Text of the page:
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For the second time in two years Don Bluth is going up against Walt Disney by opening a new animated feature on the same day to do battle throughout the Christmas season.

"Doing battle" is not the description either Bluth or Disney would use, of course. They paint a more amicable situation where both studios prosper and strive to improve the product. And to some extent that's true.But it is also true that Disney wears the crown as film animation's king, and Bluth would like to take it away. And these two entities are the only animation studios in heated competition. Other feature-length cartoons pale in comparison with the detailed beauty of the films Disney and Bluth turn out.

As for success - measured, of course, by the amount of noise made at the box office - last year Bluth's "The Land Before Time," which opened on the same day in November as Disney's "Oliver & Company," was a very capable challenger. Though Disney managed to win out by earning a few extra million dollars, it was nearly a photo finish.

"Land" racked up $47 1/2 million to "Oliver's" $53 million; both films did exceptionally well, leading industry watchers to conclude that families who went to one and enjoyed it probably went to the other as well. And maybe even went back to both.

In other words, rather than playing against each other, the two films helped each other out.

Will the same thing happen this year, with Disney's "The Little Mermaid" and Bluth's "All Dogs Go to Heaven" opening on the same Friday?

We'll soon know.

Don Bluth's history has been well-documented: As a disenchanted Disney animator he defected in 1979 to do his own films, hoping to spur theatrical animation back to the "classical" fully animated style that Disney had allowed to wane with "The Fox and the Hound" and other late-'70s efforts.

Bluth's first lone effort was "The Secret of NIMH" in 1982, but the film flopped at the box office.

Then followed forays into arcade video games such as "Space Ace" and "Dragonslayer," and eventually a partnership with Steven Spielberg, who came up with the story for and produced Bluth's first certified hit in 1986, "An American Tail." "The Land Before Time" last year, was also produced by Spielberg.

One of Bluth's fellow Disney defectors, John Pomeroy was in Salt Lake City last weekend. Pomeroy, a high-ranking member of what is now Sullivan Bluth Studios, located in Dublin, Ireland, is co-producer of "All Dogs Go to Heaven."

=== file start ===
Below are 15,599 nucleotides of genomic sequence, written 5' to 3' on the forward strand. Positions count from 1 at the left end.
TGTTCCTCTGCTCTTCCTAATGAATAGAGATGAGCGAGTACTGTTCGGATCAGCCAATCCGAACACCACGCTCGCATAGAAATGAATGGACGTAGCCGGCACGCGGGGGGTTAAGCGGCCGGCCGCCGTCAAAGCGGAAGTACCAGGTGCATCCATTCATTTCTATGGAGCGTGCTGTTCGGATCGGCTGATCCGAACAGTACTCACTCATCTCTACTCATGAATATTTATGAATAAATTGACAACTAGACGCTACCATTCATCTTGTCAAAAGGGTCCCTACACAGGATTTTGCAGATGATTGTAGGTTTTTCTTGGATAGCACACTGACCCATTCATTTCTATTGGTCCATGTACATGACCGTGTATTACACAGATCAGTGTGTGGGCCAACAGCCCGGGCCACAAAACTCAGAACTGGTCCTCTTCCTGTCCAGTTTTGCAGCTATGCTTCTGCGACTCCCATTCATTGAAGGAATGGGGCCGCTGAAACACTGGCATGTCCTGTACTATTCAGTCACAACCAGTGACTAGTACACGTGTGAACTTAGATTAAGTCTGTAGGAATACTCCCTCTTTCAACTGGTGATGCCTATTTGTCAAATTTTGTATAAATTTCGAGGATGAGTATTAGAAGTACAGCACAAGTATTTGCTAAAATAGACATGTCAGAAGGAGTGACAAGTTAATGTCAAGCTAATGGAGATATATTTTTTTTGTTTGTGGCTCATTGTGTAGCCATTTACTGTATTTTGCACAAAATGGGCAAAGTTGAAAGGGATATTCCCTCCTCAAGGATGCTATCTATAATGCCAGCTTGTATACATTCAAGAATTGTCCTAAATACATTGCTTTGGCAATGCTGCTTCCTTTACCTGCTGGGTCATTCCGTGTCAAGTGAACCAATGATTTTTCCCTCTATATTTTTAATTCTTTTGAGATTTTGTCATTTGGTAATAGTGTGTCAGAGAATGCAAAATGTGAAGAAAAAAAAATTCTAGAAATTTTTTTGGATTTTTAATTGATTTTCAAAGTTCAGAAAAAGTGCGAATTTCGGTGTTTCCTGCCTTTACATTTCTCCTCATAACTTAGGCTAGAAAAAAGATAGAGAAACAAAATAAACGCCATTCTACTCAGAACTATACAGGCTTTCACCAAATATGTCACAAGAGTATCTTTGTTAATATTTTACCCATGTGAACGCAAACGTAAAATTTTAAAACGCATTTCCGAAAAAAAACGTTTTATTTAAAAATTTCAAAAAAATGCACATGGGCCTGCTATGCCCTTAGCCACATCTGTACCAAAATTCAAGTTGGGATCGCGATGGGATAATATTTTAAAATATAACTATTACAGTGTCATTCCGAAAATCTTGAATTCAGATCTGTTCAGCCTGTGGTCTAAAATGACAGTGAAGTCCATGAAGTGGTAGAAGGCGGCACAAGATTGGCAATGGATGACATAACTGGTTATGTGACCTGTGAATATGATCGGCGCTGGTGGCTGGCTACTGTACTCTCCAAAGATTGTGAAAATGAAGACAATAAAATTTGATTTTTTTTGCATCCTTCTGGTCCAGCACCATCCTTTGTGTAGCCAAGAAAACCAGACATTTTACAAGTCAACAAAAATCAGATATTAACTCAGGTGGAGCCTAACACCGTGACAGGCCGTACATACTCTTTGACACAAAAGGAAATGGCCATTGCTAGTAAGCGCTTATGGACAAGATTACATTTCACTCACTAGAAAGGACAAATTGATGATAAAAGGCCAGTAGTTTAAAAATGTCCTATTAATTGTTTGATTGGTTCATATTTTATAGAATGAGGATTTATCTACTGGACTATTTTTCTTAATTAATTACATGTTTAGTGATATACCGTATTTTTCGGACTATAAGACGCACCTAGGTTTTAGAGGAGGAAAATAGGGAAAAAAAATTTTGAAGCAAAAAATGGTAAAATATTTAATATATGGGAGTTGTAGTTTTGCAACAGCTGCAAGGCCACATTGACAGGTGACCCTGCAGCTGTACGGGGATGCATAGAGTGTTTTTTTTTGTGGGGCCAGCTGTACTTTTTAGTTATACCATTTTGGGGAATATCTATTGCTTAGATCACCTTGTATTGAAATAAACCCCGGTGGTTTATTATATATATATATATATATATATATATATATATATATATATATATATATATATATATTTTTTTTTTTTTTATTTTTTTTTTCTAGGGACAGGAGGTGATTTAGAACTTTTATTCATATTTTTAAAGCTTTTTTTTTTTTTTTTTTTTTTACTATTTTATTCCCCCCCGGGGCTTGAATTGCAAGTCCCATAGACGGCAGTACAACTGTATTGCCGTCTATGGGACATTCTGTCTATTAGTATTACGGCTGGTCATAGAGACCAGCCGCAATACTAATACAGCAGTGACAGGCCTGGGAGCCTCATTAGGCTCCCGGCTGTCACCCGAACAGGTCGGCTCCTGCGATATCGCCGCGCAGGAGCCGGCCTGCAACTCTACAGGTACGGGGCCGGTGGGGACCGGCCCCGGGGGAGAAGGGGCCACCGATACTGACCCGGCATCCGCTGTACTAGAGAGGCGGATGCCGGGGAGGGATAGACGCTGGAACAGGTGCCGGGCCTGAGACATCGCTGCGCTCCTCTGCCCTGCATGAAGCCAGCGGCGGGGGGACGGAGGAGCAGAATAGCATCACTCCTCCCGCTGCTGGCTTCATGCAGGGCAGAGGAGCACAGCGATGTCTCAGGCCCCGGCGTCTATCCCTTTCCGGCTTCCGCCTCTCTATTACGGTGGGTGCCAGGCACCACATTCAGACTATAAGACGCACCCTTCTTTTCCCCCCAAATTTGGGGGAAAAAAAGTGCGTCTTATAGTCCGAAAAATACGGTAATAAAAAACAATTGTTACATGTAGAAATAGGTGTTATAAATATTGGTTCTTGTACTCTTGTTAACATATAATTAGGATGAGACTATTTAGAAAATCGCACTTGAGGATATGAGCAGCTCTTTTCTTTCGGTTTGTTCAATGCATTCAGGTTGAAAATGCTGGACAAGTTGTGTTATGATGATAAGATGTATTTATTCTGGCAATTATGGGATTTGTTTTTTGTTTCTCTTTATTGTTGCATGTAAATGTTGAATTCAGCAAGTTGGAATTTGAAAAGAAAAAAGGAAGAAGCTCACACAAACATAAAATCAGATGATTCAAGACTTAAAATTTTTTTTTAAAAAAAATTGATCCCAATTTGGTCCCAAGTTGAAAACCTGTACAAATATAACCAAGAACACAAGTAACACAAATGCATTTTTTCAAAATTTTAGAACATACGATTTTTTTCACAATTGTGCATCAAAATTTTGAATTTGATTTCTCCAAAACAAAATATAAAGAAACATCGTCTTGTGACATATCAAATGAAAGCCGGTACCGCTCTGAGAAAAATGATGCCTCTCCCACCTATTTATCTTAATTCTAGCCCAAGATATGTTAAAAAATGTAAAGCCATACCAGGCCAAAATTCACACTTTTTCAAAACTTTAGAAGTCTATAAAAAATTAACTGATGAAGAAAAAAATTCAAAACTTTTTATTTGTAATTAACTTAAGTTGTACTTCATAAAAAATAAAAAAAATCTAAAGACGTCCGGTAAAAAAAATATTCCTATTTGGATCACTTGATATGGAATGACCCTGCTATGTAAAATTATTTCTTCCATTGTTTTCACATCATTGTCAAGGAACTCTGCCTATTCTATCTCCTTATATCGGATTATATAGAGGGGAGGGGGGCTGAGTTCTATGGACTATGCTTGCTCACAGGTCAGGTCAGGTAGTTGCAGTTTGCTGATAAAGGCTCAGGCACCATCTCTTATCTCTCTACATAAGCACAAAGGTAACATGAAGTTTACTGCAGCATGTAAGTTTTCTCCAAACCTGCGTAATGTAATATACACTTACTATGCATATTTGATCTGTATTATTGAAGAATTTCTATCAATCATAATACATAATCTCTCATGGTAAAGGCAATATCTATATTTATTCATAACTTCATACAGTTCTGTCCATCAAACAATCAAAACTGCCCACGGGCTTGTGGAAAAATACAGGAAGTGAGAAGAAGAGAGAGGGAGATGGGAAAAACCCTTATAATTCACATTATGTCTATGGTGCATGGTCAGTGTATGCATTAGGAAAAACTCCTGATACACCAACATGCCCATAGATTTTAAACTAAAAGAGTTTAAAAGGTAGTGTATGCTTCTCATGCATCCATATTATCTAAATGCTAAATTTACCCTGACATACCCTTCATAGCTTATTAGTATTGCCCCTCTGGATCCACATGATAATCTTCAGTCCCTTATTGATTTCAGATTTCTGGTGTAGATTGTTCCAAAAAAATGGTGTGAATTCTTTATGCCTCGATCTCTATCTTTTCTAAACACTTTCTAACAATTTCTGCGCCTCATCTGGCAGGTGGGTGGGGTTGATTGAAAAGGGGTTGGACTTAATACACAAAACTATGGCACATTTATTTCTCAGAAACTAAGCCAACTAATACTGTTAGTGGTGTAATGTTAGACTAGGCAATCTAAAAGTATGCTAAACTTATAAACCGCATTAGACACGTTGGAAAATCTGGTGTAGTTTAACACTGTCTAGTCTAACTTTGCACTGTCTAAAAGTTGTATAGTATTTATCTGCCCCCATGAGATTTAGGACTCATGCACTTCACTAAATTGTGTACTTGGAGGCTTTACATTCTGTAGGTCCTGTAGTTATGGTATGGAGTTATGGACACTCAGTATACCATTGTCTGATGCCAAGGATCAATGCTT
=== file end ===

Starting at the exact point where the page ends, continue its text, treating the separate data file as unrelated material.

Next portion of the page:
During an interview Saturday in his suite at the Marriott Hotel, Pomeroy repeated the history of the studio's founding, and said the plan is for Sullivan Bluth to release an animated feature annually for a time, then, when they are able, two a year. Eventually the company will also be involved in live-action films, commercial production and the marketing of arcade games.

"All of this, of course, will be used to help support our animated feature-length movie projects so we always have plenty of cash flow to make that happen," Pomeroy said.

But there will be no shortcuts on animation quality. "More than anything we try to make it a visual feast for the eyes. We put in all the details like cast shadows underneath the characters, rim lighting and even the little girl has blush on her cheeks."

The impetus for "All Dogs Go to Heaven" was simply the title rattling around in Don Bluth's head for several years, according to Pomeroy. "We added the components of Damon Runyonesque characters and the little girl."

There is also a tiny fleeting detail in the film that pays tribute to animation's heritage and the studio where Pomeroy and Bluth began - a Mickey Mouse silhouette on a clock in a scene where dozens of timepieces hang suspended above the clouds in heaven.

"The average age in our ranks is between 19 and 27, so they're like a college fraternity. They're pretty young and they like to put in their little gags every once in awhile. I didn't actually know about that until a reporter told me about two weeks ago."

Next up is "Rock A Doodle," scheduled for release in November of 1990, followed by a children's story about a baby whale and a "strange little fantasy about a troll."

Not scheduled, however, is the sequel to "An American Tail," which Pomeroy said Spielberg will do elsewhere.

And Wednesday it was announced that Hanna-Barbera, the animation company responsible for "The Flintstones," "The Jetsons," "Yogi Bear" and others, will do a prime-time television movie for Spielberg - "An American Tail, Part 2."